“Anticipation and Consumption,” Neil Thakral, Brown University
BEHAVIORAL SCIENCES WORKSHOP
Abstract: Cash transfer payments are an increasingly widespread policy tool in developed and developing countries, used for both short-term and long-term objectives. We study the design of these policies by examining how the time horizon over which households anticipate receiving transfer payments affects consumption and savings. Using Nielsen Consumer Panel data, we estimate higher marginal propensities to spend for US households scheduled to receive the 2008 Economic Stimulus Payments sooner. Analyzing data from randomized experiments in Kenya and Malawi, we document higher savings among households scheduled to wait longer before receiving lump-sum transfers. We discuss implications of our results through a model of mental accounting.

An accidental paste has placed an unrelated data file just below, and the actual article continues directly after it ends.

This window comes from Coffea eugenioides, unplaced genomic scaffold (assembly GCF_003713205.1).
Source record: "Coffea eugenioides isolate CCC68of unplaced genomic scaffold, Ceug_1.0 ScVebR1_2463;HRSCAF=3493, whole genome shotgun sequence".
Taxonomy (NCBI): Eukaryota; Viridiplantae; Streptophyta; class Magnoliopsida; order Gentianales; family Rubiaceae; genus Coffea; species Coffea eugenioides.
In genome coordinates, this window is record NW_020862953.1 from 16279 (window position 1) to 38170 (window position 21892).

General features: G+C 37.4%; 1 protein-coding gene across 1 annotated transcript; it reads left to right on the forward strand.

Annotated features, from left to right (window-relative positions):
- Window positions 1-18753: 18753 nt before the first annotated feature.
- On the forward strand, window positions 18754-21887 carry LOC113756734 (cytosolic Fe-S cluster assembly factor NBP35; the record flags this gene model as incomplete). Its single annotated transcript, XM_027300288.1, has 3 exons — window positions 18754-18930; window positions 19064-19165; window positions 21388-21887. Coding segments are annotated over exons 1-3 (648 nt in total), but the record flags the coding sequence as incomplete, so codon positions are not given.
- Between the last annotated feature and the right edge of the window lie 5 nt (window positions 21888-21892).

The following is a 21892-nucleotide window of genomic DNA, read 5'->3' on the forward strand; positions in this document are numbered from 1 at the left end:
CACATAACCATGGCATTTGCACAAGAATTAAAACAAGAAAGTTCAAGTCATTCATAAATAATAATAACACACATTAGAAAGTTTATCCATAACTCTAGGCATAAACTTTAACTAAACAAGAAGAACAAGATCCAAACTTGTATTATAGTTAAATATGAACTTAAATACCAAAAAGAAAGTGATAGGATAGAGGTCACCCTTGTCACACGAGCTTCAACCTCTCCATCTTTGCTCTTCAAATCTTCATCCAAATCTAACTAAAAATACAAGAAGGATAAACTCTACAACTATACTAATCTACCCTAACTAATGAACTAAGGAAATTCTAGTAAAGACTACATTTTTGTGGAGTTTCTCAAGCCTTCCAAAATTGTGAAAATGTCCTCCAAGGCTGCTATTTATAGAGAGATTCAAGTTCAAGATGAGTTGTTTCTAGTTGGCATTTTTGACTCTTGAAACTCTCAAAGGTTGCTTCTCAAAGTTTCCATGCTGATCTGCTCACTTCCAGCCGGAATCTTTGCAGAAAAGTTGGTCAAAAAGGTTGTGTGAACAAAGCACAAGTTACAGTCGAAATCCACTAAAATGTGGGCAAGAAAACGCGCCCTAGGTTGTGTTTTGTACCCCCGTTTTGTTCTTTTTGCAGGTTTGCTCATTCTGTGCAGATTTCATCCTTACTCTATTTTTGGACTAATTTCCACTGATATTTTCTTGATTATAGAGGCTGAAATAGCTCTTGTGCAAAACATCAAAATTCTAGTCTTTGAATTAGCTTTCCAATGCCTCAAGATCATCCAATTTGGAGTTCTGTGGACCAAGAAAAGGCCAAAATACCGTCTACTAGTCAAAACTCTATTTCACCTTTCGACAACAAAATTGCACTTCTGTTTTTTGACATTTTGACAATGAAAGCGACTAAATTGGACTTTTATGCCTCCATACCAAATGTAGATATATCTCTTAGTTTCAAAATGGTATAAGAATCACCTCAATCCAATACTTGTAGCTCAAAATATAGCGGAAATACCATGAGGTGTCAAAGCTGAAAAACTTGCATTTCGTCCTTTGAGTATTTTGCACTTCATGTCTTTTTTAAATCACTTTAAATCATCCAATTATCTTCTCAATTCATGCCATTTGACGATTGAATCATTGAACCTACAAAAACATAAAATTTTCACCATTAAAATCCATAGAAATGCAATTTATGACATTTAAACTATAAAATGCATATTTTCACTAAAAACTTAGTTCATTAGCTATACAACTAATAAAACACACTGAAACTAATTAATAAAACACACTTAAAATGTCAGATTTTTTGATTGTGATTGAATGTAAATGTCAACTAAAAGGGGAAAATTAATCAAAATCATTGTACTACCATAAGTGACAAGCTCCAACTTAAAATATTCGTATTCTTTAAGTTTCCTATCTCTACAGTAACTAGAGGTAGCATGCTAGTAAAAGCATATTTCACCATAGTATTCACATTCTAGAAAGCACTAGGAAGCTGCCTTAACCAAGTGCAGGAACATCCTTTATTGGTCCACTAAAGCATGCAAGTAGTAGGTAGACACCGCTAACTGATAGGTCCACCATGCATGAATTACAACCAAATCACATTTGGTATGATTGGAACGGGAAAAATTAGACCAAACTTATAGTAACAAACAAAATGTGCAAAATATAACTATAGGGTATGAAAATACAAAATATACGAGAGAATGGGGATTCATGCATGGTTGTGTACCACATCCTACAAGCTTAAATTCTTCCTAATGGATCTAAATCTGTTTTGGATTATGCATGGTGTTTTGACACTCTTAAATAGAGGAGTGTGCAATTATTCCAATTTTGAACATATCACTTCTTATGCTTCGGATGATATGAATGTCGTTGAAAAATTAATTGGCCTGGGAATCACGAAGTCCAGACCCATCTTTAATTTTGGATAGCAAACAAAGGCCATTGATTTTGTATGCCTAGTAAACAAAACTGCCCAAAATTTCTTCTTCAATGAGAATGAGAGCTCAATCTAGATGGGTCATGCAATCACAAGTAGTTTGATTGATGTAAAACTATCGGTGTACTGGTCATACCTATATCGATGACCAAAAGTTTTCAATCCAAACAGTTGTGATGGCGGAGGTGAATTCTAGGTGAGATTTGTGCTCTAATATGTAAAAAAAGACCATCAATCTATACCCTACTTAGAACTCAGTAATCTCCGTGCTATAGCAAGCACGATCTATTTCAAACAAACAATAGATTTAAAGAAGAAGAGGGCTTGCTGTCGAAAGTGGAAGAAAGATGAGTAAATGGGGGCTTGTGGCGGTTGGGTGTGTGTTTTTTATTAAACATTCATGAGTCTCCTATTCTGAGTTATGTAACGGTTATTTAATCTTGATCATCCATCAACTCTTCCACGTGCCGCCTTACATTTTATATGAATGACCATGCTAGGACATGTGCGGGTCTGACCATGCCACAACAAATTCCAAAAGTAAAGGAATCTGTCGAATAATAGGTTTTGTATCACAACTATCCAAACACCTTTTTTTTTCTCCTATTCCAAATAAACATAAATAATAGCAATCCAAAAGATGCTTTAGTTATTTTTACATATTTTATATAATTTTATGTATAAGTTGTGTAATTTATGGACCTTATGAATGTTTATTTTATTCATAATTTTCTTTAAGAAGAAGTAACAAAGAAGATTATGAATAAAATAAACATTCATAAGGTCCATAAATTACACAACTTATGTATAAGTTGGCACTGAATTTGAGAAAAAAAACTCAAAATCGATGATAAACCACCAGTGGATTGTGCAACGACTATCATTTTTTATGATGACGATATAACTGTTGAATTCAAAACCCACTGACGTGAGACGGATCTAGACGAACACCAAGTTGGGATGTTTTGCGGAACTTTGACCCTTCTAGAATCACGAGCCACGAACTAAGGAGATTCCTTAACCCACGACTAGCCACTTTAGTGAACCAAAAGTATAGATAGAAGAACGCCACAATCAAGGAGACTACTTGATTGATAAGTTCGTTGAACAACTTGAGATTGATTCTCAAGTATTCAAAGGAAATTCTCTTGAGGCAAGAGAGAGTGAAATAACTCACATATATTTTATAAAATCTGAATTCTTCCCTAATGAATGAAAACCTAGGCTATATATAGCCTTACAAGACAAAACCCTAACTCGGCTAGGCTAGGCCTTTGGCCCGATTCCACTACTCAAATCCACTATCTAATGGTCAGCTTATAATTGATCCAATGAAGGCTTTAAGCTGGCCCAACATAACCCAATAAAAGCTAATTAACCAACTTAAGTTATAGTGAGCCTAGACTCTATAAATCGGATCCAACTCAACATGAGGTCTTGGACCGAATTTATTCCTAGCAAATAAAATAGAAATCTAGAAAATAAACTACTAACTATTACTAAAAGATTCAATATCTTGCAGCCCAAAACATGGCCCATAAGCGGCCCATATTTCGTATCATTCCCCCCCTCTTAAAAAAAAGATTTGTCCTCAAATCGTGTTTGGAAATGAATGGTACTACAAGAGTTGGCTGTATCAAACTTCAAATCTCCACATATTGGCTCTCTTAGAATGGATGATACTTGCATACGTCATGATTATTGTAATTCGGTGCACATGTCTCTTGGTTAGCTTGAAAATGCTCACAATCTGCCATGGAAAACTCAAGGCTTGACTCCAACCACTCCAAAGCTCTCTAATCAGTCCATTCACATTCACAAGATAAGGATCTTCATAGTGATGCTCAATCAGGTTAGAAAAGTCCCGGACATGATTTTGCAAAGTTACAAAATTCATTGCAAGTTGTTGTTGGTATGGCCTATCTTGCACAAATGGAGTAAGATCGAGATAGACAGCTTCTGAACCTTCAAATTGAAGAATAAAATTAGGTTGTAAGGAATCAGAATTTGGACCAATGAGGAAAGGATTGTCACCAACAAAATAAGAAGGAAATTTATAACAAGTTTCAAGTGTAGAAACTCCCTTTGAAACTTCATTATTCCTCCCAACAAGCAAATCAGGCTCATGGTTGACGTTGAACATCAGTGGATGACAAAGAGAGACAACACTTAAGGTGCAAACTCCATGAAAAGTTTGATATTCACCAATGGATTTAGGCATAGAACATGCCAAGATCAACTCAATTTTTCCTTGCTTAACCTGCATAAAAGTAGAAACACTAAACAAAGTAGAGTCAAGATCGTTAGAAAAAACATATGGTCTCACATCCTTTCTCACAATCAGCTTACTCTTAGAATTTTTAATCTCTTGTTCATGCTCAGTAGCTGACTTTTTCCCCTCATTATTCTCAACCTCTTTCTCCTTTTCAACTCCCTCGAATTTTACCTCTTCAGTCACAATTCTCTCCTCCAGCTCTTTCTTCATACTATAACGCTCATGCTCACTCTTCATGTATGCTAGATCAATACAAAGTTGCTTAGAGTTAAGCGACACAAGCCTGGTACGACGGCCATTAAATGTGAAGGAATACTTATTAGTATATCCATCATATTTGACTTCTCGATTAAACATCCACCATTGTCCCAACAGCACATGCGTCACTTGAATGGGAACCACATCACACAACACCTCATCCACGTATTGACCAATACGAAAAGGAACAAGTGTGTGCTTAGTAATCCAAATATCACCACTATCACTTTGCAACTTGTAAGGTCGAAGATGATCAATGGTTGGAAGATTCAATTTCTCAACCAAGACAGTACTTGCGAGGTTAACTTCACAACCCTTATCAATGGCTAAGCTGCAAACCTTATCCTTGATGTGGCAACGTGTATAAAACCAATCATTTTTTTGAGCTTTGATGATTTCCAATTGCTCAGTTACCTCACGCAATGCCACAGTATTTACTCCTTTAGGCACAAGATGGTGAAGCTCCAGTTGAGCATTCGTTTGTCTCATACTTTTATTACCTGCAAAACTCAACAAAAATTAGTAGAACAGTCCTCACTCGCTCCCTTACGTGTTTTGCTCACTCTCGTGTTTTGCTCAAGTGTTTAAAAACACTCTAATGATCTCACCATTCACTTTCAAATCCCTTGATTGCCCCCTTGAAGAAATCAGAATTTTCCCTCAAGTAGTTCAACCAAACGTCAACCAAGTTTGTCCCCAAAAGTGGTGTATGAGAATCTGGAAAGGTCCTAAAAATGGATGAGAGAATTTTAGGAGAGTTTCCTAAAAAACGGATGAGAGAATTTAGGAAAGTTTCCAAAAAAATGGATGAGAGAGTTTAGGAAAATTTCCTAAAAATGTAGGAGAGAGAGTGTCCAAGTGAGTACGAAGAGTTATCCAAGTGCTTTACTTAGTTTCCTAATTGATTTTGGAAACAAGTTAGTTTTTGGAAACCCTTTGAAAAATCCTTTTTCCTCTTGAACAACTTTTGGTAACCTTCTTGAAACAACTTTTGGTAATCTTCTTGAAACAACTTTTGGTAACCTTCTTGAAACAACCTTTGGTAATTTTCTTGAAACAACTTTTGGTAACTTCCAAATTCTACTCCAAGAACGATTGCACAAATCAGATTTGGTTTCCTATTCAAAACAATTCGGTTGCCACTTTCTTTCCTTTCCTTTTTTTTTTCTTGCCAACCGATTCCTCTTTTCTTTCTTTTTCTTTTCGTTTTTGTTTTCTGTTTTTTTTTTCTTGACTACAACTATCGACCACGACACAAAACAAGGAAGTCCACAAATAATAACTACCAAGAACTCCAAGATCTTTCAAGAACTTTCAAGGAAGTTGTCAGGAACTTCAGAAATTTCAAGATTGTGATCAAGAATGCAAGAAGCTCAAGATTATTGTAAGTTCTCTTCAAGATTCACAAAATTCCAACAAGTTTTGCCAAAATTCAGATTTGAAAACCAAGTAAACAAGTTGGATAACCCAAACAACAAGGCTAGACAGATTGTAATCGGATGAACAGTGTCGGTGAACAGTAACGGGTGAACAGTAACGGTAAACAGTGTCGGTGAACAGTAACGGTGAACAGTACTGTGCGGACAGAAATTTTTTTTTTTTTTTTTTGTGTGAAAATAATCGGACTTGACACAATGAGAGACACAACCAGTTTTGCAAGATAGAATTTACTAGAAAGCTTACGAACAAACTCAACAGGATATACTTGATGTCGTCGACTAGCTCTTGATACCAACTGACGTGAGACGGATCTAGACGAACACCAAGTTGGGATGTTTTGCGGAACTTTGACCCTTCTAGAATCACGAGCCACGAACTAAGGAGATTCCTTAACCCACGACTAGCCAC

Neil Thakral is the Nancy Donohue and Diane Elam Assistant Professor of Economics and International and Public Affairs at Brown University. His recent research focuses on adaptive choice experiments and utility from anticipation. He is a member of the editorial board of the Review of Economics and Statistics and the Journal of Mathematical Economics.
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Cosponsored by the Center for the Study of American Politics (CSAP) and the School of Management’s International Center for Finance and the Lynne & Andrew Redleaf Foundation.